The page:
2010 Wisconsin Code
Chapter 402. Uniform commercial code--sales.
402.725 Statute of limitations in contracts for sale.

402.725

402.725 Statute of limitations in contracts for sale.

402.725(1)

(1) An action for breach of any contract for sale must be commenced within 6 years after the cause of action has accrued. By the original agreement the parties, if they are merchants, may reduce the period of limitation to not less than one year. The period of limitation may not otherwise be varied by agreement.

402.725(2)

(2) A cause of action accrues when the breach occurs, regardless of the aggrieved party's lack of knowledge of the breach. A breach of warranty occurs when tender of delivery is made, except that where a warranty explicitly extends to future performance of the goods and discovery of the breach must await the time of such performance the cause of action accrues when the breach is or should have been discovered.

402.725(3)

(3) Where an action commenced within the time limited by sub. (1) is so terminated as to leave available a remedy by another action for the same breach such other action may be commenced after the expiration of the time limited and within 6 months after the termination of the first action unless the termination resulted from voluntary discontinuance or from dismissal for failure or neglect to prosecute.

402.725(4)

(4) This section does not alter the law on tolling of the statute of limitations nor does it apply to causes of action which have accrued before chs. 401 to 409 or before ch. 410 or 411 became effective.

402.725 - ANNOT.

History: 1979 c. 89; 1991 a. 148, 304, 315.

402.725 - ANNOT.

The county was a "merchant" under s. 402.104 for purposes of limitation under s. 402.725 (1). County of Milwaukee v. Northrop Data Systems, 602 F.2d 767 (1979).

402.725 - ANNOT.

Wisconsin law was applied despite a contrary choice of law provision in the contract. Office Supply Co. v. Basic/Four Corp. 538 F. Supp. 776 (1982).

402.725 - ANNOT.

A stringent standard applies in determining whether a warranty explicitly extends to future performance. There must be specific reference to a future time in the warranty, satisfied when a warranty guarantees a product for a particular number of years, or for a less precise, but still determinable period. Selzer v. Brunsell Brothers, Ltd. 2002 WI App 232, 257 Wis. 2d 809, 652 N.W.2d 806, 01-2625.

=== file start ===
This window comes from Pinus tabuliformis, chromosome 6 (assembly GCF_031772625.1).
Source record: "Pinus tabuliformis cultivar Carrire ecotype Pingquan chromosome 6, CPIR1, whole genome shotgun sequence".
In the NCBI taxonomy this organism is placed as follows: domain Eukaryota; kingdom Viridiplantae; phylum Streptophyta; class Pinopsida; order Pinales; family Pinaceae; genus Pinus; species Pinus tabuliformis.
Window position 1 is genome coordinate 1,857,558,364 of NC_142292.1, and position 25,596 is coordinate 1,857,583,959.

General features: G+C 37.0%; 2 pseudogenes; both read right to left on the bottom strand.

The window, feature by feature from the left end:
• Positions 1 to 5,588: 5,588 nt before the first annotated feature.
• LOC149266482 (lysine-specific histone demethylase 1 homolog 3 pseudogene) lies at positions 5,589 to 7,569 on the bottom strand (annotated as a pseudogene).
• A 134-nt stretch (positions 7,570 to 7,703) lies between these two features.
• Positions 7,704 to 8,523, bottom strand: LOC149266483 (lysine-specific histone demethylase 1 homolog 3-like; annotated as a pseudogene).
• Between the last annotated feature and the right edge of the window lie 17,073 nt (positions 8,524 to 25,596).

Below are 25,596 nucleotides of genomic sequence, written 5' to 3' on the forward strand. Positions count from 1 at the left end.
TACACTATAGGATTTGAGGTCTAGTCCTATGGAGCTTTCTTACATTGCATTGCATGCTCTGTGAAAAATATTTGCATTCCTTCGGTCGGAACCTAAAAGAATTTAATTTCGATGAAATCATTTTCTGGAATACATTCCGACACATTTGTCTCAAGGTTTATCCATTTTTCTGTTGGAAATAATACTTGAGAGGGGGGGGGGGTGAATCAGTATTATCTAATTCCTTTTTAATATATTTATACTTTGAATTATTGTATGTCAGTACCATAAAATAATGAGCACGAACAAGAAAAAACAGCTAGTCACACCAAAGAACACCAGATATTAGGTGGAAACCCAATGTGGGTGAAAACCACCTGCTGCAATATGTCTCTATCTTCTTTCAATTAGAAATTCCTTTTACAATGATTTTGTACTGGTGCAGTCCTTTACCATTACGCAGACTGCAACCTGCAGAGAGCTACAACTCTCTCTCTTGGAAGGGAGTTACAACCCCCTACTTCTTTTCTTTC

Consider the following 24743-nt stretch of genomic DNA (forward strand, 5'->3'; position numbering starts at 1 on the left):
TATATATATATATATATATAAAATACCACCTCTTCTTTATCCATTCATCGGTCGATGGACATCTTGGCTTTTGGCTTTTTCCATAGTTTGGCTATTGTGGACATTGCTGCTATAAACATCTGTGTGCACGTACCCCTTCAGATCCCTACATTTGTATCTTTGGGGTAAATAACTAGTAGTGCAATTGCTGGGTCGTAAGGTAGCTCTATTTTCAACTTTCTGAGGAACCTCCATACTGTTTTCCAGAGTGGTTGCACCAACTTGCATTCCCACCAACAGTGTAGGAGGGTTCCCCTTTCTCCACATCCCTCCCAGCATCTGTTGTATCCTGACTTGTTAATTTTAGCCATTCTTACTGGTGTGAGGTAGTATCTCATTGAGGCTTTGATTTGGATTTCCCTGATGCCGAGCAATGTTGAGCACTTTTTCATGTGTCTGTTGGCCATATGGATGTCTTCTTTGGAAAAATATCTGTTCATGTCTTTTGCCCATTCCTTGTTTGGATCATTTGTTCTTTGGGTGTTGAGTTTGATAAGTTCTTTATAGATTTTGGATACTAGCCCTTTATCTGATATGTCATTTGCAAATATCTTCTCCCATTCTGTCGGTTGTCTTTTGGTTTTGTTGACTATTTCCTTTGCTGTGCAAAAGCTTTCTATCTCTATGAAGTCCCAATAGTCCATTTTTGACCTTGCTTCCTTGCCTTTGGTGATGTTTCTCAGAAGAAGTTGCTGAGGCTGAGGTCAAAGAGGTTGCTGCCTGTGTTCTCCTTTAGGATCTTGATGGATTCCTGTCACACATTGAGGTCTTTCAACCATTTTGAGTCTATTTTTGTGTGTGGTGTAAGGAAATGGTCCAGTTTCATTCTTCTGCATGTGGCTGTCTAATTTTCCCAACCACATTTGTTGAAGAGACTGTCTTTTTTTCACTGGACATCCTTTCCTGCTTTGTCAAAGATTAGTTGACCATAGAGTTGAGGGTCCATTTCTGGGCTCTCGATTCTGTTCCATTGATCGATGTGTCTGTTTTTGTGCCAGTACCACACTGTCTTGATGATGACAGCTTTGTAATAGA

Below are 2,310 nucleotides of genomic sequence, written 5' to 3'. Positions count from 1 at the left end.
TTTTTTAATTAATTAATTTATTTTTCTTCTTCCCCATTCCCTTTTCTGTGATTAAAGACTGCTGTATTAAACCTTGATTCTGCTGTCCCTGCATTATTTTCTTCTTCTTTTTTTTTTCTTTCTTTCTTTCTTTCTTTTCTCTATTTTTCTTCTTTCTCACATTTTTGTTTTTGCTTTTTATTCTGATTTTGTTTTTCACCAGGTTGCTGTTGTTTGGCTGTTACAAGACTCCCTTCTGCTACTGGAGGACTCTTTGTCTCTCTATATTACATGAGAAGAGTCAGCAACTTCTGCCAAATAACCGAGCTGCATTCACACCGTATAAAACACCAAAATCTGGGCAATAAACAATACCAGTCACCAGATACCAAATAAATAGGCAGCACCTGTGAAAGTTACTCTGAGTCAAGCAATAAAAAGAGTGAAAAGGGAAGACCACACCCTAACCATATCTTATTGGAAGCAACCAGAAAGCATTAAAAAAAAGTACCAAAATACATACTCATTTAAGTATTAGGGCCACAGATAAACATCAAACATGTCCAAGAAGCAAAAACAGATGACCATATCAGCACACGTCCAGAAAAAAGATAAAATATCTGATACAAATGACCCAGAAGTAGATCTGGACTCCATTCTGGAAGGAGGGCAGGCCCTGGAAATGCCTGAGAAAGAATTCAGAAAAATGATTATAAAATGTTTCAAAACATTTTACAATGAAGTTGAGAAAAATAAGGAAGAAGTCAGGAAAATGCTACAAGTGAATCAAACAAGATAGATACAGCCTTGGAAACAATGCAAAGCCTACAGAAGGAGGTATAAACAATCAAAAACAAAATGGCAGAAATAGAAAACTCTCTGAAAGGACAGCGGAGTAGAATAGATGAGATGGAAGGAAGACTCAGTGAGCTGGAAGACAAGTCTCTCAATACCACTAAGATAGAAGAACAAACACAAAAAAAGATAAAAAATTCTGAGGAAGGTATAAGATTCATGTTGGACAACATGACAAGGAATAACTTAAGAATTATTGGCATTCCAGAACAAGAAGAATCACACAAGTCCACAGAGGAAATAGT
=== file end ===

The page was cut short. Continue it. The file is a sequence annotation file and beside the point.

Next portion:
402.725 - ANNOT.

Implied warranties cannot, by their nature, explicitly extend to future performance. The statute of limitations will always start to run against claims based on implied warranty from the time when delivery of the goods is tendered. Selzer v. Brunsell Brothers, Ltd. 2002 WI App 232, 257 Wis. 2d 809, 652 N.W.2d 806, 01-2625.

402.725 - ANNOT.

While all warranties in a general sense apply to the future performance of goods, the future performance exception in sub. (2) applies only when the warranty explicitly extends to future performance. Evidence that the goods break or physically deteriorate after delivery may be relevant to whether the goods were fit at the time of delivery for the ordinary purpose for which they are used; but consideration of that evidence for that purpose does not impose an express warranty for future performance. City of Stoughton v. Thomasson Lumber Company, 2004 WI App 6, 269 Wis. 2d 339, 675 N.W.2d 487, 02-2192.

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